On Leading the US Navy
by CAPT John Francis Lehman, Jr., USN (Ret)
As Secretary of the Navy from 1981 through 1987, I adopted a four-part approach to leading the service (the details of which I’ve written about in three books that I note below and commend to you all):
First, borrowing from naval history, my own operational experience, and the guidance put out by President Reagan, I insisted that the Navy have, promulgate, and follow a STRATEGY. And not just any strategy, but one that was aggressive, offensive, global, joint, and allied, and designed to push the Soviets back across all the seas in which they were challenging us. I pushed hard for this, but happily, I was mostly pushing on an open door. Outside the Navy, the strategy was often contentious. But inside the Navy, it usually resonated. The Navy’s superb operators and planners exercised it, its world-class wargamers played it, and its strategy and policy specialists wrote it up and briefed it passionately hither and yon. I gave some guidance—forcefully—and stoked some fires, but the Navy ran with it well. It was what they thought their Navy should be about. And the Soviets got the message. (1)
Second, I insisted – as did the President – that the strategy needed 600 SHIPS to implement it. The Navy warmly embraced this goal, but was divided on just what the proper mix of those ships—and aircraft—should be. Here no two Navy officers agreed. Yet decisions had to be made. And stuck to. I had to wade into the minutia of the POM build and the budget, and deal with the conflicting entreaties of the Navy’s community and platform barons. And I had to do my homework. Daily. Making a decision in favor of one program or contractor always implied fewer resources for other programs and contractors. So I had to be rigorous—and adamant—in imposing an understandable deductive logic to the decision-making. We had a finite number of geopolitical regions in which our vital interests demanded command of the seas to ensure deterrence of the Soviet threat by sufficient naval forces to convincingly defeat Soviet forces if war broke out. To ensure that clear capability we had to be able to deploy superior air, surface and sub-surface forces simultaneously in each vital region equipped with superior technology. That meant fifteen carrier battle groups with fourth generation airwings, and latest offensive and defensive weapons, and sufficient numbers of Aegis cruisers and destroyers with accompanying logistics ships, and sufficient numbers of nuclear attack submarines to eliminate subsurface threats. Along with SSBNs and specialized craft, and sufficient amphibious lift to land multiple Marine Amphibious Groups and Battalions, that amounted to an operational fleet of 600 ships including components of the Ready Reserve. We achieved 594, with many more on the building ways, but then the Soviet Union collapsed—in no small part due to our strategy and building program.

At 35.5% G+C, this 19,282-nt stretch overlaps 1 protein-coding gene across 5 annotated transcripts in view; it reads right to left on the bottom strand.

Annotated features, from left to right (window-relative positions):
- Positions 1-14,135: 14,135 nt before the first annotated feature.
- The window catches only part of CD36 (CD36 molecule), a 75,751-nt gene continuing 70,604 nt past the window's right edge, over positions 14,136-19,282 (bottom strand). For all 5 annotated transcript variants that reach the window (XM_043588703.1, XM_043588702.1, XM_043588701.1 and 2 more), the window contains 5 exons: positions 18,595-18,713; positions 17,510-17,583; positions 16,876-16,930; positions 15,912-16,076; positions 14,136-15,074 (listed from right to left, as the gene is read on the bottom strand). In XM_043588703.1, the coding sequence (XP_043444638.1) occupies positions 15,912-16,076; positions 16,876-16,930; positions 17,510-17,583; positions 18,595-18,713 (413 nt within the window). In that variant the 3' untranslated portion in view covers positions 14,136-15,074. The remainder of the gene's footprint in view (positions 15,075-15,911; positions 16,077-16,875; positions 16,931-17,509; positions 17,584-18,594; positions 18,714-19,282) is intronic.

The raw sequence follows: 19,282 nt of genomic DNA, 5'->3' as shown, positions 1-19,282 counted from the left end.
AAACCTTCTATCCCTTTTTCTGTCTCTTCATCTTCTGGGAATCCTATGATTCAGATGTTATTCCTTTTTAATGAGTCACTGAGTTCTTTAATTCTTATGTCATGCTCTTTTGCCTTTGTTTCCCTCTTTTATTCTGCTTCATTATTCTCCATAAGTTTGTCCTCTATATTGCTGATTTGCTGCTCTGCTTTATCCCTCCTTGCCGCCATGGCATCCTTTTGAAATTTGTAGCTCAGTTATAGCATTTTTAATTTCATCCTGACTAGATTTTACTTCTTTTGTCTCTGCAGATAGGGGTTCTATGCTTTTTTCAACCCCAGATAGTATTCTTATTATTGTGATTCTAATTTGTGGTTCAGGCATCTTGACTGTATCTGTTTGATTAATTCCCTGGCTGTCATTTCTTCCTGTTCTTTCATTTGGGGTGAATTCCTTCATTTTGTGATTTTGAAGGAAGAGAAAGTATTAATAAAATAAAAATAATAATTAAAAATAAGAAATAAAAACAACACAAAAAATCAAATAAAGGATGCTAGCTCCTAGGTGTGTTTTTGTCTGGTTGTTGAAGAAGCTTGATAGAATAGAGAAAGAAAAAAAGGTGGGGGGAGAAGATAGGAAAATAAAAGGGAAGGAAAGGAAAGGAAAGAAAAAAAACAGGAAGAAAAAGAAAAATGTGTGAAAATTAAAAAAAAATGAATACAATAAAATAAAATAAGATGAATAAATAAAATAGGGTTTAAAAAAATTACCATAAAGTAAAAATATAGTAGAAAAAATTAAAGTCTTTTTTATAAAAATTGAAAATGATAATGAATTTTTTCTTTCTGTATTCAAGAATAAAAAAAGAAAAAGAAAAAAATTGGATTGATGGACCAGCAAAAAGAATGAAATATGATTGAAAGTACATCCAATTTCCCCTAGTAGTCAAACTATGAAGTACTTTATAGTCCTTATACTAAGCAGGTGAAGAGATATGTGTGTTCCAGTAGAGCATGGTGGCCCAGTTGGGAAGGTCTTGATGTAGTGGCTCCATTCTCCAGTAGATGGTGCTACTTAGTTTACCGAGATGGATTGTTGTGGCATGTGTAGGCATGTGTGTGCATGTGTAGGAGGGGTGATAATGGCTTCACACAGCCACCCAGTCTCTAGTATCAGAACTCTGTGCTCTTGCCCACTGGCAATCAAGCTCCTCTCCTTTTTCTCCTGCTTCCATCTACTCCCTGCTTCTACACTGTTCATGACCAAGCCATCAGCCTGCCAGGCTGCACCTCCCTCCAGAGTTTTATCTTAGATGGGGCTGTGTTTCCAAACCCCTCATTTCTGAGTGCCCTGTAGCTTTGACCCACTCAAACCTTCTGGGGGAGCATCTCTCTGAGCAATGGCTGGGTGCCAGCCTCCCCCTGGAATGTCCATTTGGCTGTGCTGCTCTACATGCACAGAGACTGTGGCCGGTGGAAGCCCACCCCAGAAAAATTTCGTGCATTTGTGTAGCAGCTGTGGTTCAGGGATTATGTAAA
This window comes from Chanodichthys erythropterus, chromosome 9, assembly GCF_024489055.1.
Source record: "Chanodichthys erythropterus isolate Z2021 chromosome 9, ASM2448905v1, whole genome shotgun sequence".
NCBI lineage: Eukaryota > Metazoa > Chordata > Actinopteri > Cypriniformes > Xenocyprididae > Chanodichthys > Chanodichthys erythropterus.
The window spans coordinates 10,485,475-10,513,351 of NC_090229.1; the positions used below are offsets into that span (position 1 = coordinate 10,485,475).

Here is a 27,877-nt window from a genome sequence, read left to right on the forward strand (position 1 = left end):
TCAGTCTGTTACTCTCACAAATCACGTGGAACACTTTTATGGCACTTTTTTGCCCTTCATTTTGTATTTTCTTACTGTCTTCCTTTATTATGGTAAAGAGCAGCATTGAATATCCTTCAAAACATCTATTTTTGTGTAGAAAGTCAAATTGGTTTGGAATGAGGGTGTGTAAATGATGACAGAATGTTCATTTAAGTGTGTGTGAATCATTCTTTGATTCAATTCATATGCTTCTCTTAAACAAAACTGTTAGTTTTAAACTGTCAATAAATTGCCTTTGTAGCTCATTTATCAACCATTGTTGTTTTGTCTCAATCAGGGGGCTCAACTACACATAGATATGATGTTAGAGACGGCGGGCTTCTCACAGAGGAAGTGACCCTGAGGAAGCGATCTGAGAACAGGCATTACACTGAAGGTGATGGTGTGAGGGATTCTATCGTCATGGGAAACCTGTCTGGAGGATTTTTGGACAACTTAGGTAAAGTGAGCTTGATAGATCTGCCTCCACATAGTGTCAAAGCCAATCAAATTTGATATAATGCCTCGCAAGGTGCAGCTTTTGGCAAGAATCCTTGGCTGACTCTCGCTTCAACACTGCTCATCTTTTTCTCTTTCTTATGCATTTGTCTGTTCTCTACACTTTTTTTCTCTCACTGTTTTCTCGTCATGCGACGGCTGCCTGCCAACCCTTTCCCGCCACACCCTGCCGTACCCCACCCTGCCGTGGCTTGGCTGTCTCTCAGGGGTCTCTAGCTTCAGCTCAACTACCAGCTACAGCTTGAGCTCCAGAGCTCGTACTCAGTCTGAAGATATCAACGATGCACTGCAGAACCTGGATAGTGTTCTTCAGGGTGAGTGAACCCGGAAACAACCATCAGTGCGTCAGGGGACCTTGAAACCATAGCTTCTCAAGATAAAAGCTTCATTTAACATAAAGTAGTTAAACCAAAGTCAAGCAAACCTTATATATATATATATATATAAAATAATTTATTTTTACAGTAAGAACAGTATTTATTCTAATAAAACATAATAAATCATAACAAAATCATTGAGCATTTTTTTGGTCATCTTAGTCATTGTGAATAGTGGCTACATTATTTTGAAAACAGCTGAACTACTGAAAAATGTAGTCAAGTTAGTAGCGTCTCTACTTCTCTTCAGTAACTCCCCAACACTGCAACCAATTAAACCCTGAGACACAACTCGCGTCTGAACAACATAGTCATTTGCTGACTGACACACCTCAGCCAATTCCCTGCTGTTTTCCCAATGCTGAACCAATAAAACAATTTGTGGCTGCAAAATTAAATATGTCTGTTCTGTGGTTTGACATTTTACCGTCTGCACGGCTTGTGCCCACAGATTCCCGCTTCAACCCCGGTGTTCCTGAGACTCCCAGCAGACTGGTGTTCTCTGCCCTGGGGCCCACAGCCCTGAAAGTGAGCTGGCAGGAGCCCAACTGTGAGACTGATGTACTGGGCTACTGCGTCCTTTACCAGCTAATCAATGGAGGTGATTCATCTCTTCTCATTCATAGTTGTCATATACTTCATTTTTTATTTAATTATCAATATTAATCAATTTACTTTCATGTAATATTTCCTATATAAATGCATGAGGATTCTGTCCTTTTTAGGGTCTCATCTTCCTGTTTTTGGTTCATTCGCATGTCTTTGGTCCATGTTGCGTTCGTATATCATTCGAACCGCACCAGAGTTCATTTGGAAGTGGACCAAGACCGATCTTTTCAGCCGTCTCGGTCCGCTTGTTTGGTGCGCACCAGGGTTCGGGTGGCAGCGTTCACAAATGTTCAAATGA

Third, I had to ensure that the Congress and the American people knew that we were not wasting their money. 600 ships were expensive, but they were AFFORDABLE, if we bought them right. So we immediately focused on establishing real competition through blocking design changes and gold plating and requiring at least two industry sources to compete in production through annual fixed-price contracts and cutting out bureaucratic bloat. We created new institutions – like the Navy Competition Advocate, and eliminated useless ones – like the Navy Material Command. The White House and Capitol Hill gave us what we needed, since they now believed we were good stewards of the taxpayer’s dollar. (2)
Fourth, we knew the importance of esprit and adventure on the waterfront and at sea. We made sure that sailors toiling on the flight decks in rotten weather and marines landing ashore in the snow knew that job one was to prove to the Soviets, that they would lose badly if they chose war, and that the sailors and marines were integral and vital parts of this great—and doable—enterprise. We encouraged the filming and widespread distribution of the blockbuster film hit “Top Gun,” and other fair and accurate portrayals of our Navy and Marine Corps.
We sponsored Bob Ballard in his “Bottom Gun” expeditions to the wreck of Titanic – widely applauded across the country by viewers of his National Geographic specials. These and other showman-like actions were derided by some, but they inspired many. I loved the thrill, adventure and camaraderie of serving in the Navy, and was inspired myself by the Navy’s heritage. They energized me and pushed me to get things done. And I wanted all Navy and Marine men and women—and the American public as well—to feel that way too. To the extent that I was successful as the Navy’s civilian leader for a half dozen critical years, it was because of the great Navy men and women with whom I served and had the opportunity to lead, and because of the American people who supported them.
1. Much has been written on the strategy, but to read my take, see my new book “Oceans Ventured: Winning the Cold War at Sea”.
2. For specifics on building the 600-Ship Navy and making it affordable, take a look at my book “Command of the Seas”, published soon after I retired as Secretary.
3. For more details on what inspired me and what I hope will inspire others, see my book “On Seas of Glory: Heroic Men, Great Ships, and Epic Battles of the American Navy”.
CAPT John Francis Lehman, Jr., USN (Ret) is recipient of the Naval Order’s 2014 Admiral of the Navy George Dewey Award, the Samuel Eliot Morison Award for Naval Literature in 2003 and 1989, and the Texas Commandery’s Admiral Chester W. Nimitz Leadership Award. Dr. Lehman is a founding partner of the J.F. Lehman & Company and has been involved in all aspects of the firm’s private equity investment and management activities since its inception. He continues to write, and actively support several private and public initiatives.